Objective: Intestinal transplantation has become an option as a treatment for permanent intestinal failure. Endoscopy is an essential tool in assessing the intestinal allograft after intestinal transplantation. The aim of this study was to analyze our experience using endoscopy in intestinal transplant recipients.
Methods: This was a retrospective review of endoscopic and histological reports in 41 children who received an intestinal transplant between 1990 and 1995 at Children's Hospital of Pittsburgh.
Results: A total of 1273 endoscopies was performed of which 760 were ileoscopies via allograft ileostomy, 273 were upper endoscopies, and 240 were colonoscopies. One hundred four rejection episodes were documented histologically in 32 patients, 6 days to >4 yr after transplantation. Most episodes were mild and easily treated with increased immunosuppression; however, severe rejection with mucosal exfoliation was seen in nine patients. Rejection sometimes involved only part of the allograft. Endoscopic appearance alone without biopsies was sensitive enough to diagnose only 63% of the rejection episodes. Epstein-Barr and cytomegalovirus infections occurred in 11 and eight patients, respectively, and involved both native bowel and allograft in some. Complications of endoscopy were few: one perforation, three episodes of bleeding, and three episodes of transient respiratory compromise.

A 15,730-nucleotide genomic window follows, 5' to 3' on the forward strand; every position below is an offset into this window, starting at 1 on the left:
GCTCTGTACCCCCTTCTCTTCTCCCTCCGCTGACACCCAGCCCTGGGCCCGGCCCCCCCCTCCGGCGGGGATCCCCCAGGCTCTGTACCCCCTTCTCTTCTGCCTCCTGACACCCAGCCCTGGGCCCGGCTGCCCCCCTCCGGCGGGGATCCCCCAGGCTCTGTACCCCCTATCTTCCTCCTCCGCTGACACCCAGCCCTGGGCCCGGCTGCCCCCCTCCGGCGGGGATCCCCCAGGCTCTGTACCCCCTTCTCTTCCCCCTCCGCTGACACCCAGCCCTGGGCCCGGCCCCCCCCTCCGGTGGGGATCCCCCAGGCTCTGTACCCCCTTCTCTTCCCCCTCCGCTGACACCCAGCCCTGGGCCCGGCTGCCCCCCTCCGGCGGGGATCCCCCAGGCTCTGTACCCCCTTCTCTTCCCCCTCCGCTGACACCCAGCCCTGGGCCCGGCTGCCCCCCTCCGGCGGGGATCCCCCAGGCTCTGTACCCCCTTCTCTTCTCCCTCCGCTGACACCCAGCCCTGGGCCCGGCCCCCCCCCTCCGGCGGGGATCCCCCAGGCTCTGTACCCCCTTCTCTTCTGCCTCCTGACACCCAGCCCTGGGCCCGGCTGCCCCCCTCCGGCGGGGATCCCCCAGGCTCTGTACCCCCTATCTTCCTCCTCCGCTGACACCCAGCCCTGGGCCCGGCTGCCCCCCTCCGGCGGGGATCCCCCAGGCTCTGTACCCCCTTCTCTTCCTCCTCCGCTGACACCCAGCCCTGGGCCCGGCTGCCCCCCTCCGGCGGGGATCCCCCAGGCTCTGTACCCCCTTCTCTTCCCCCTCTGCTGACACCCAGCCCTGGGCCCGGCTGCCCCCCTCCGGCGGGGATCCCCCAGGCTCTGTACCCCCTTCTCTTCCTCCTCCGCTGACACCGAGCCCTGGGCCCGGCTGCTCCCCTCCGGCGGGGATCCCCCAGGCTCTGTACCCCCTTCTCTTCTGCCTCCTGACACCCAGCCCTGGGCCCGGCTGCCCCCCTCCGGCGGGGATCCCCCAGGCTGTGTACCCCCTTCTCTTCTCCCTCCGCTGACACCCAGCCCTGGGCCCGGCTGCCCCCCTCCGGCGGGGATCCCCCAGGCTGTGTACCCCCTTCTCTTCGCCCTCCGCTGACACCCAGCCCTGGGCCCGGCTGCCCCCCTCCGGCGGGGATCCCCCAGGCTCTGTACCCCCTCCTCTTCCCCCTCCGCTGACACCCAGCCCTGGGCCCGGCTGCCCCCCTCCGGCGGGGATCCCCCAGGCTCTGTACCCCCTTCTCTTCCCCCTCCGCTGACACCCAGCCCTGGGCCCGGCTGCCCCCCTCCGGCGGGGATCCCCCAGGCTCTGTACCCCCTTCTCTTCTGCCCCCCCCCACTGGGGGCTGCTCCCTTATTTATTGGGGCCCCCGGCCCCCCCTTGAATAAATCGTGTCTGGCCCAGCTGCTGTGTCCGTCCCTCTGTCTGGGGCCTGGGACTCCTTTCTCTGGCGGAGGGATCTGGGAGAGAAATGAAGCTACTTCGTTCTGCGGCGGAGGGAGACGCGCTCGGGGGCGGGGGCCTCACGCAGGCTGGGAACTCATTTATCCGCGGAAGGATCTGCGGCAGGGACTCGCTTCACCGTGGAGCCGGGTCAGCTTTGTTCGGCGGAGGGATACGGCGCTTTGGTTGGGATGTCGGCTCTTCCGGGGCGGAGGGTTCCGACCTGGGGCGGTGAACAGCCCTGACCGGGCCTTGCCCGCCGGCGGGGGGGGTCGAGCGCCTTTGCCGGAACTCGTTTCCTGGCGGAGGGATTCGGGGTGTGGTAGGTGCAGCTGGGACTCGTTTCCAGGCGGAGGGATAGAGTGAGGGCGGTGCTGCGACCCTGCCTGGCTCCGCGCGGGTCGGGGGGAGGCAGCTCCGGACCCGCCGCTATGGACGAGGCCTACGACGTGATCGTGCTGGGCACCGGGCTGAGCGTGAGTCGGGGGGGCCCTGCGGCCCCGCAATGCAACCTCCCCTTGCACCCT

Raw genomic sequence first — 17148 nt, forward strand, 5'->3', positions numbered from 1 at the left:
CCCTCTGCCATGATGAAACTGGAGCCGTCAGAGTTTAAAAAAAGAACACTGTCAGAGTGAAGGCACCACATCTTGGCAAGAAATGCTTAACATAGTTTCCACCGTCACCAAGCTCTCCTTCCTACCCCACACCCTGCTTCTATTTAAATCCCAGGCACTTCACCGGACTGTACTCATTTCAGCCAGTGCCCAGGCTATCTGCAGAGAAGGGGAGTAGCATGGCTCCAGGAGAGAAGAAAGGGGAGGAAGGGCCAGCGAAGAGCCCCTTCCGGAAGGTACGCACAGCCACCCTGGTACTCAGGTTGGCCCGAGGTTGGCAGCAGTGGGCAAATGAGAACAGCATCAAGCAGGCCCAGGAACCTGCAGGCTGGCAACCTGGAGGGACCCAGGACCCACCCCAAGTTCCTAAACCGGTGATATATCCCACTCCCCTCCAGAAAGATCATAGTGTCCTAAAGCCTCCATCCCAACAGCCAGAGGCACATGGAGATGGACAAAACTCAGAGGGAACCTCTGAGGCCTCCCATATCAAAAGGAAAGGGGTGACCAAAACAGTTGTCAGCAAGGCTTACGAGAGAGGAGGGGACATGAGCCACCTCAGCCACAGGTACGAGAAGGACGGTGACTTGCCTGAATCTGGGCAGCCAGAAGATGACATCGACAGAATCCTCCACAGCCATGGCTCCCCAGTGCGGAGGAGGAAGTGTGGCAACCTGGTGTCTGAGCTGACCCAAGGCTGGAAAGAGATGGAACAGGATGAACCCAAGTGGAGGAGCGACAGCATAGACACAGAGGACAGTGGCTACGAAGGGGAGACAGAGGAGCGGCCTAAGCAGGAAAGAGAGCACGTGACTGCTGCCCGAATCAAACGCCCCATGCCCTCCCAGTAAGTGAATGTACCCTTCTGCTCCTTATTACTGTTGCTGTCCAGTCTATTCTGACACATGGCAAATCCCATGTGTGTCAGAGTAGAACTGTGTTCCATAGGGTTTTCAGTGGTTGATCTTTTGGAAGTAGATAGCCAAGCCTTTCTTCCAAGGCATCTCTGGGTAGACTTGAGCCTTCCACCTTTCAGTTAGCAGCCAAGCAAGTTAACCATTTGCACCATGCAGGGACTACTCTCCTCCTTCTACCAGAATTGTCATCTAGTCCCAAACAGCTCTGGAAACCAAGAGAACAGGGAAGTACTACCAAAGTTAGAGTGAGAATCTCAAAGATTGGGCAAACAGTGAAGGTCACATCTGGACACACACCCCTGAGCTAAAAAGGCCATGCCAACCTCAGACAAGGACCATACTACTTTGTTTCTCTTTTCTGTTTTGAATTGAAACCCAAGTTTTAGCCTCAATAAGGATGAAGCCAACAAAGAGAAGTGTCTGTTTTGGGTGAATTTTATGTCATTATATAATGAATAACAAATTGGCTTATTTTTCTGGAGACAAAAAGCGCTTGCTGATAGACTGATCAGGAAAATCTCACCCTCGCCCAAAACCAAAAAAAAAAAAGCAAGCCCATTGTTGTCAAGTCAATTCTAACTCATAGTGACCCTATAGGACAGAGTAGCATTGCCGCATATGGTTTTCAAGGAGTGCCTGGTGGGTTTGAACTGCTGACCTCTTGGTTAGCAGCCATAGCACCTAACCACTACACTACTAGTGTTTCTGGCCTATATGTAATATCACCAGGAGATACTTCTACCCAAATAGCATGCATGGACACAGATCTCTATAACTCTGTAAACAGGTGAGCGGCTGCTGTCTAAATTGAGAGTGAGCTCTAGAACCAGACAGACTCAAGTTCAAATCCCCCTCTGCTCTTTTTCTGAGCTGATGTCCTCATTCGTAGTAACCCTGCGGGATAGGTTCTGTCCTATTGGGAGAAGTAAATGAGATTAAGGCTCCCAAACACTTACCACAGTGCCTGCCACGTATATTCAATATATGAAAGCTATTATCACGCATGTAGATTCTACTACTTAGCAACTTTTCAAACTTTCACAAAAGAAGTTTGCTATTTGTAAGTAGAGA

Conclusions: Endoscopy is an essential tool in the postoperative assessment of intestinal transplant recipients. Frequent surveillance ileoscopies with biopsies should be performed after transplantation. If patients clinically deteriorate with fever, diarrhea, bacteremia, or gastrointestinal bleeding and a clear cause is not elucidated by ileoscopy, an upper endoscopy with biopsies is indicated.